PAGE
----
The recently released Steve Jobs (2015) movie directed by Danny Boyle, seems to have rattled a lot of Steve Jobs’s family and old friends. Since the movie’s release, there have been many stories of about the warm, down-to-earth person that the ‘real’ Steve Jobs was. The movie apparently shows Steve Jobs as a bully at the workplace who bombarded his way through. If I recall correctly, there was similar objection to the portrayal of Mark Zuckerberg in the Facebook movie. It doesn’t matter now, how much truth exists in these cinematic portrayals, because the audience at large already believes that tech-startups can be a high-stress work environment. The recently published stories about Amazon, just added to that belief.
In the ‘The No Asshole Rule: Building a Civilized Workplace and Surviving One That Isn’t’ is a book by Stanford professor Robert I. Sutton, states that if employees feel oppressed, humiliated or otherwise worse about themselves, after their interactions at the workplace then there is a workplace bully who is causing havoc. Bullies are likely to target those who are less powerful them and use their entire might of authority to get their way. Since, most of this behaviour stems from people with authority or those who have considerable clout within organizations, other CXO level folks are either going to conveniently ignore this behaviour or accept this behaviour as a necessity (with the analogy of a small shark in the fish pond keeps the fish fresh) . If this behaviour goes unchecked at a senior level, you are likely to see this precipitate at all levels within the organization. And the legend of organization culture is thus born.
All workplaces thankfully are not about bullies. At most workplaces, what does cause stress are conflicts and discussions. The argument could be aggressive, persuasive and passionate but the difference is those who have a more sound logic are most likely to win the argument rather than authority. All discussions need not be dramatic, even if there are disagreements. We can choose to maintain decorum at the workplace and learn further from conflicts.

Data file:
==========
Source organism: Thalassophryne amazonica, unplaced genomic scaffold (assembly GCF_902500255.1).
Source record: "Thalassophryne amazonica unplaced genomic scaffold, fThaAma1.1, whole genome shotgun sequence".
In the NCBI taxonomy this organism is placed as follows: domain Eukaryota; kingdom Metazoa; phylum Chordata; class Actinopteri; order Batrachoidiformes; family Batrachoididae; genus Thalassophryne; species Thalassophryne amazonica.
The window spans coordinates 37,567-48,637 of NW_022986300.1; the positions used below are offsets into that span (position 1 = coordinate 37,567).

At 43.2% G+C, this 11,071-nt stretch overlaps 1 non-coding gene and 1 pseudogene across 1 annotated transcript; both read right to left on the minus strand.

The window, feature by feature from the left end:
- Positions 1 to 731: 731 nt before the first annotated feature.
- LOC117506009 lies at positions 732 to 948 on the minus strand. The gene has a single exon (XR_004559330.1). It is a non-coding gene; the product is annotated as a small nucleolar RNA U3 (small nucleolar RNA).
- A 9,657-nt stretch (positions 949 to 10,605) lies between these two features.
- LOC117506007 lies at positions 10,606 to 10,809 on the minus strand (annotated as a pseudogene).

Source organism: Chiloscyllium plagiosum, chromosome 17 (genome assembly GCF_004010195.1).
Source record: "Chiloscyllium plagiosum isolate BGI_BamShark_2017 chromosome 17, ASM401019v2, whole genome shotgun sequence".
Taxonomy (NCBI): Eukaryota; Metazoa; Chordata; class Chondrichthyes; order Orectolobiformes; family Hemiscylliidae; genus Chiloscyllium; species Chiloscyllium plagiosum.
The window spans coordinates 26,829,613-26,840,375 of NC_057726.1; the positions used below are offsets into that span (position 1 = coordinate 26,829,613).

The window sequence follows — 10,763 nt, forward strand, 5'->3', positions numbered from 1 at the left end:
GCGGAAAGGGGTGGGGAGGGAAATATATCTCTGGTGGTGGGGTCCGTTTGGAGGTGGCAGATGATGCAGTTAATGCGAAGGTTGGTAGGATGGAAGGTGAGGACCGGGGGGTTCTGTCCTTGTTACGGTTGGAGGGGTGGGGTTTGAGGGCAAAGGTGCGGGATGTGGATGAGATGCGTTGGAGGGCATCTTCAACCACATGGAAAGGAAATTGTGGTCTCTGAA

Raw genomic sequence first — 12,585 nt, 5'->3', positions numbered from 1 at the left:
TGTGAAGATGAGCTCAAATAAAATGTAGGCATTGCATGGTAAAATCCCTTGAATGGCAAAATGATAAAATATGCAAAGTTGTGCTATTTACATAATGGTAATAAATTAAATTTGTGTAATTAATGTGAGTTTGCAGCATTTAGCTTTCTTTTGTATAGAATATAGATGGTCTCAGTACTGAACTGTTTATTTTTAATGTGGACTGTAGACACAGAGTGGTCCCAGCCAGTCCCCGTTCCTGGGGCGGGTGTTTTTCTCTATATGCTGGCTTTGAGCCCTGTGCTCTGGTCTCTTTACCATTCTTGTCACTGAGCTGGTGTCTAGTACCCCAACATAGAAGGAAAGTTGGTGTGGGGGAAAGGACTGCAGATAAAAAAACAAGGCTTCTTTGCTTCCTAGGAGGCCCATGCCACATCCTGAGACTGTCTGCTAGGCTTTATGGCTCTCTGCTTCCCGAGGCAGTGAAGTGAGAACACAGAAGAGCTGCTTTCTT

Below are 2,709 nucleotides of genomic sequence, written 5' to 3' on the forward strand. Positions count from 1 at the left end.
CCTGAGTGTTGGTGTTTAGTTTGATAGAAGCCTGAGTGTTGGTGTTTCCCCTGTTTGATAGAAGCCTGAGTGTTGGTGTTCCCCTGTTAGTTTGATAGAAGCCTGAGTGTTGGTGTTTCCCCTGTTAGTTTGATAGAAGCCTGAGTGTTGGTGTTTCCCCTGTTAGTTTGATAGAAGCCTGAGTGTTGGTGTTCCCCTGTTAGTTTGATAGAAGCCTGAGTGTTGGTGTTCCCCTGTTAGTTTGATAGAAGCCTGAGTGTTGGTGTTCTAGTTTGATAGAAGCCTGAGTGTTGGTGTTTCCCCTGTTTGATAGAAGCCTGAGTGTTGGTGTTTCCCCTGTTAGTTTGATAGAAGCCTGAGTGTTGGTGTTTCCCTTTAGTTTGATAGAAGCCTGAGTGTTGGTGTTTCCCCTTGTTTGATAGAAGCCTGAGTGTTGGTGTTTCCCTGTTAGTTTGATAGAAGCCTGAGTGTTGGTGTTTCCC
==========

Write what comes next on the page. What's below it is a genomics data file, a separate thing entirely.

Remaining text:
1. Actively listen at all sides: Most conflicts and disagreements stem from perceptions of what the other person thinks or could be thinking. Pay attention, ask questions, try to understand the other person’s perspective, and acknowledge the statements.
2. Accentuate the positive: It’s a good starting point. Create empathy for the situation/problem that everyone faces. Talk about the points that everyone agrees about, and why this discussion is necessary.
3. Ask for solutions rather than state problems: Routinely conflicts arise when ideas are struck down, as not good enough. While the person who thought of the idea, is passionately defending it. Easy to pick holes, but difficult to give solutions. As a rule, those who pick holes need to be able to suggest alternate solutions.
4. Attack the problem not the solution: Most often in heated discussions, we tend to generalize the behaviour of the person(s) as an issue “this is how you commonly behave” etc. And by making this personal, we are only going to cause flare-ups but get no-where closer to finding the solution. It really shouldn’t matter what your personal opinion is about other people, as long as you can find a solution to the problem, to make things work at office.
5. Shouting, Hiding or passing the buck – to avoid a confrontation is a terrible way to resolve issues. By wishing it away as if it doesn’t exists, does not make the issue disappear. They can be resolved only in a discussion so that it doesn’t create more confusion for the others involved.
6. Lastly learn to agree to disagree when you see no resolution – Use the power of a majority or consensus of others to arrive at the decision. If the decision goes against you, learn to accept it with the dignity it deserves.
Addressing conflicts and issues indicates the maturity and empathy a person has. At leadership levels, conflict management is an essential skill. So don’t run away from issues, but embrace it with the maturity.